New England Journal of Medicine publishes “attack on medical conscience”

Pro-Lifers: Get Out of Medicine!

First Things

Wesley J. Smith

Doctors in the United States cannot be forced to perform abortions or assist suicides. But that may soon change. Bioethicists and other medical elites have launched a frontal assault against doctors seeking to practice their professions under the values established by the Hippocratic Oath. The campaign’s goal? To force doctors, nurses, pharmacists, and others in the health field who hold pro-life or orthodox religious views to choose between their careers and their convictions.

Ethics opinions, legislation, and court filings seeking to deny “medical conscience” have proliferated as journals, legislative bodies, and the courts have taken up the cause. In the last year, these efforts have moved from the relative hinterlands of professional discussions into the center of establishment medical discourse. Most recently, preeminent bioethicist Ezekiel Emanuel—one of Obamacare’s principal architects—coauthored with Ronit Y. Stahl an attack on medical conscience in the New England Journal of Medicine, perhaps the world’s most prestigious medical journal. When advocacy of this kind is published by the NEJM, it is time to sound the air raid sirens. . . [Full text]

 

Physicians, Not Conscripts — Conscientious Objection in Health Care

Ronit Y. Stahl, Ezekiel J. Emanuel

Conscientious objection laws give health care professionals the legal right to refuse, on the basis of personal beliefs, to perform certain procedures or care for particular patients. The authors argue that professional societies should declare conscientious objection unethical.

 

 


Stahl RY, Emanuel EJ.  Physicians, Not Conscripts – Conscientious Objection in Health Care. N Engl J Med 2017; 376:1380-1385 April 6, 2017 DOI: 10.1056/NEJMsb1612472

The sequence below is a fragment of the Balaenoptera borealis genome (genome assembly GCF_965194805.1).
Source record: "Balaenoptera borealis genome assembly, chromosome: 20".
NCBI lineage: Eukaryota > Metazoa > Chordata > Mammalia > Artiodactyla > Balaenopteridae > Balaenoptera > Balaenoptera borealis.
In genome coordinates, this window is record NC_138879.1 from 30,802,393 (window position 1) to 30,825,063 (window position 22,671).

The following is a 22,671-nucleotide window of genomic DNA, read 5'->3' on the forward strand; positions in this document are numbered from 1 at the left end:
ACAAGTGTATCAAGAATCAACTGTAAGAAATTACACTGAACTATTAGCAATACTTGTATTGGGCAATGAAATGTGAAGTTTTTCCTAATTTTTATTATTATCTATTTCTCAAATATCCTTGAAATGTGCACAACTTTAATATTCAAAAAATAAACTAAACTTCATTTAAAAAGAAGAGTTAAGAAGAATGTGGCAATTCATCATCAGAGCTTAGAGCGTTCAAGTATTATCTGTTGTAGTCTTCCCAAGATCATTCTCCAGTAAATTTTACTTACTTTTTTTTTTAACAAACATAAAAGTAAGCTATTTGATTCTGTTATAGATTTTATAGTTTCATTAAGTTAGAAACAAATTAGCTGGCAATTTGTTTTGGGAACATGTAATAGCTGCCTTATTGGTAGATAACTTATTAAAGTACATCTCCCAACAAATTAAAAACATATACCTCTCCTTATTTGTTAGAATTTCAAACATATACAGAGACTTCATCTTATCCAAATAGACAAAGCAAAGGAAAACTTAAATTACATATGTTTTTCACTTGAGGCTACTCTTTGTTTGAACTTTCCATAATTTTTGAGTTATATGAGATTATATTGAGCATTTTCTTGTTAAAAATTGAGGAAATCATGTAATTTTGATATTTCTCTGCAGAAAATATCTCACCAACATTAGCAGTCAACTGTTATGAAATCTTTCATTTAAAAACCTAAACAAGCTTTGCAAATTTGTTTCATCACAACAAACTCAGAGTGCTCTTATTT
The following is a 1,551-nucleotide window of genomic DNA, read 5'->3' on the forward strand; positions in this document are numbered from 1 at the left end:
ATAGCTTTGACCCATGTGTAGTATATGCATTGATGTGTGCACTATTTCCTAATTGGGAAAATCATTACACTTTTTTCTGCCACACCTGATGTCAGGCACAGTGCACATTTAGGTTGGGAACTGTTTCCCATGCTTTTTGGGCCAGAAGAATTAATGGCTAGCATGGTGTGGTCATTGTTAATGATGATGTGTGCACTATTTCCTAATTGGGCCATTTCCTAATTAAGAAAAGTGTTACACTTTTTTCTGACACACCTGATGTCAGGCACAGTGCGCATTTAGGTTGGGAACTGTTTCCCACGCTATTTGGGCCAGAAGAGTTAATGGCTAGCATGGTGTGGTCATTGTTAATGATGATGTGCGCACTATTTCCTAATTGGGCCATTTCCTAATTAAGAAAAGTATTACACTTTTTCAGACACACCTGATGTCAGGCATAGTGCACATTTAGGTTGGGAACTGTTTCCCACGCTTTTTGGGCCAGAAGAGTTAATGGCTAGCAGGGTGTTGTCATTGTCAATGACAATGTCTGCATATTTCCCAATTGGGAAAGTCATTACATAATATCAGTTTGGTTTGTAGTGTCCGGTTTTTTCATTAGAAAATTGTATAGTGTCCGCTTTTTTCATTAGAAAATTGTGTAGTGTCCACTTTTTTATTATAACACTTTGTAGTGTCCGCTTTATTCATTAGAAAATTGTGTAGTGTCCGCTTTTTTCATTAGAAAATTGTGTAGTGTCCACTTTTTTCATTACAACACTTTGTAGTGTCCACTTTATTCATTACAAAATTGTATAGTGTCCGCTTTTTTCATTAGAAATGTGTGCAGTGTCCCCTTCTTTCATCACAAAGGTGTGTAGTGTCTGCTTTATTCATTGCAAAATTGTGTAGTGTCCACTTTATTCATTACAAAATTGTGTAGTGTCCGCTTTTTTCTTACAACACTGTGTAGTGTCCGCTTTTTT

Dying Dutch: Euthanasia Spreads Across Europe

Newsweek

Winston Ross

In one of the last photographs my family took of my grandmother, she looks as if she’s been in a fistfight. Jean Bass Tinsley is lying in a hospital bed in Athens, Georgia, wearing a turquoise button-up shirt and staring blankly at the camera. A bandage obscures her fractured skull, along with the bridge of her bloodied nose. She is 91 years old.

My grandmother essentially did this to herself. In June 2013, she fell out of her wheelchair headfirst, after ignoring her caregivers’ warnings not to get out of bed without help. Earlier that year, she’d broken both of her hips, in separate falls. Before that, her pelvis-all while trying to do what for most of her life she’d managed just fine on her own: walk.

In her last year, dementia crept into my grandmother’s mind. The staff at her long-term-care facility plotted ways to protect her from herself. It’s against the law in Georgia to restrain patients in such facilities, so they lowered her bed to the floor and put a pad down next to it. They even installed an alarm that went off if she left her mattress. My grandmother disabled the alarm, moved the pad and freed herself, repeatedly. In the end, she was both too weak and too strong. [Full text]